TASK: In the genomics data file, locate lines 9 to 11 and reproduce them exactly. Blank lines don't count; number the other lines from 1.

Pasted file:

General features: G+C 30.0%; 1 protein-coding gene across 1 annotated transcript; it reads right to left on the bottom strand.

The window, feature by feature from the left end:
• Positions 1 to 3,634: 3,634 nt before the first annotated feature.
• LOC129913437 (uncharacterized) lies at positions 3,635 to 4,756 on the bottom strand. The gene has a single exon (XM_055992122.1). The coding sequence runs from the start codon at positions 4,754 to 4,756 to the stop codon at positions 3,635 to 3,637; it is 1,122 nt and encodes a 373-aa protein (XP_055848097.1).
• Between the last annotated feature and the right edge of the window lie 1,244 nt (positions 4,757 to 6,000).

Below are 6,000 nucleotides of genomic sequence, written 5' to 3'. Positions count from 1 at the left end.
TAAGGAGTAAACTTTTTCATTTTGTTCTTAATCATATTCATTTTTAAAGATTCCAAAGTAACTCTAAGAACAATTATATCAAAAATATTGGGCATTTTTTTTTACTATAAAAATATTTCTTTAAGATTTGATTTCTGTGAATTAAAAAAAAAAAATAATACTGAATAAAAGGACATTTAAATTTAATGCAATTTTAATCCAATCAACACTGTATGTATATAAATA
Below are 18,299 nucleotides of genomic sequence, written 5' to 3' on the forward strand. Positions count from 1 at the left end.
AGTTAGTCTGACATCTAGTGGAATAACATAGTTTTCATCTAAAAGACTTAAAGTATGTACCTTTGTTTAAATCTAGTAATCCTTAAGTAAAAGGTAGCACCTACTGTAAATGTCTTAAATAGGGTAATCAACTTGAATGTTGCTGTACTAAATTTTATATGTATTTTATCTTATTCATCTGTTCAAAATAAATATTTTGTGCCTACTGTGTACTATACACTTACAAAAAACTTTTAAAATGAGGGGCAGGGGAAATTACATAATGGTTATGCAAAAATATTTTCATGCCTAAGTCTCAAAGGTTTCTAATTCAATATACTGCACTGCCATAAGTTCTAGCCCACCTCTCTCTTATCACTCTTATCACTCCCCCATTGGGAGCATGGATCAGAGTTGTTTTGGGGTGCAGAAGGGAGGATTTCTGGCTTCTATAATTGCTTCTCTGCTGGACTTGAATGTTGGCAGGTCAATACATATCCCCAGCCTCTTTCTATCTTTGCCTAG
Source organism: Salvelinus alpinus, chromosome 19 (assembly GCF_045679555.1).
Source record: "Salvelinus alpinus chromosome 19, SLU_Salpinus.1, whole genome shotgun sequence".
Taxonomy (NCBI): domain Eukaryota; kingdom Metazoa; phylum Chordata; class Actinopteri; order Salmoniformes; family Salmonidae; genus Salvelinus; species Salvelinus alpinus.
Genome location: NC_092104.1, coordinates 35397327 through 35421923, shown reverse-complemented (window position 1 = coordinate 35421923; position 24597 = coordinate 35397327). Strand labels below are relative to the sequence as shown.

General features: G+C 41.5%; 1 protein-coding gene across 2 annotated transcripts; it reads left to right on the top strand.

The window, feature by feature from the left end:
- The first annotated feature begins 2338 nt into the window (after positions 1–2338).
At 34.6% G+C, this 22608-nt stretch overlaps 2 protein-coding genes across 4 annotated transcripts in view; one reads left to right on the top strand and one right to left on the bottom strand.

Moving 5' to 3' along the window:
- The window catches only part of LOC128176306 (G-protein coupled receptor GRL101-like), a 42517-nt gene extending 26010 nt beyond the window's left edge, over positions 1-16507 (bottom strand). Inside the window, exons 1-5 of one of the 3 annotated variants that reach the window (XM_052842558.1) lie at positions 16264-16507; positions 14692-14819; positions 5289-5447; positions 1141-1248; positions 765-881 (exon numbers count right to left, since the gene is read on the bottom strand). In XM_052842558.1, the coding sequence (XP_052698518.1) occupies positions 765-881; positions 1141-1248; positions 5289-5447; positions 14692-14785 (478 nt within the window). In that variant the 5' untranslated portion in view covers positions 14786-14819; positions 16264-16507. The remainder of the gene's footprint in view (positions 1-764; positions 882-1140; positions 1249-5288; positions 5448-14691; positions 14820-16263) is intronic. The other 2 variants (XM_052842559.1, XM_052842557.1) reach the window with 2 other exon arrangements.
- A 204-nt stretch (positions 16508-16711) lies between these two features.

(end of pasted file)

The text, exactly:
AGTTAGTCTGACATCTAGTGGAATAACATAGTTTTCATCTAAAAGACTTAAAGTATGTACCTTTGTTTAAATCTAGTAATCCTTAAGTAAAAGGTAGCACCTACTGTAAATGTCTTAAATAGGGTAATCAACTTGAATGTTGCTGTACTAAATTTTATATGTATTTTATCTTATTCATCTGTTCAAAATAAATATTTTGTGCCTACTGTGTACTATACACTTACAAAAAACTTTTAAAATGAGGGGCAGGGGAAATTACATAATGGTTATGCAAAAATATTTTCATGCCTAAGTCTCAAAGGTTTCTAATTCAATATACTGCACTGCCATAAGTTCTAGCCCACCTCTCTCTTATCACTCTTATCACTCCCCCATTGGGAGCATGGATCAGAGTTGTTTTGGGGTGCAGAAGGGAGGATTTCTGGCTTCTATAATTGCTTCTCTGCTGGACTTGAATGTTGGCAGGTCAATACATATCCCCAGCCTCTTTCTATCTTTGCCTAG
Source organism: Salvelinus alpinus, chromosome 19 (assembly GCF_045679555.1).
Source record: "Salvelinus alpinus chromosome 19, SLU_Salpinus.1, whole genome shotgun sequence".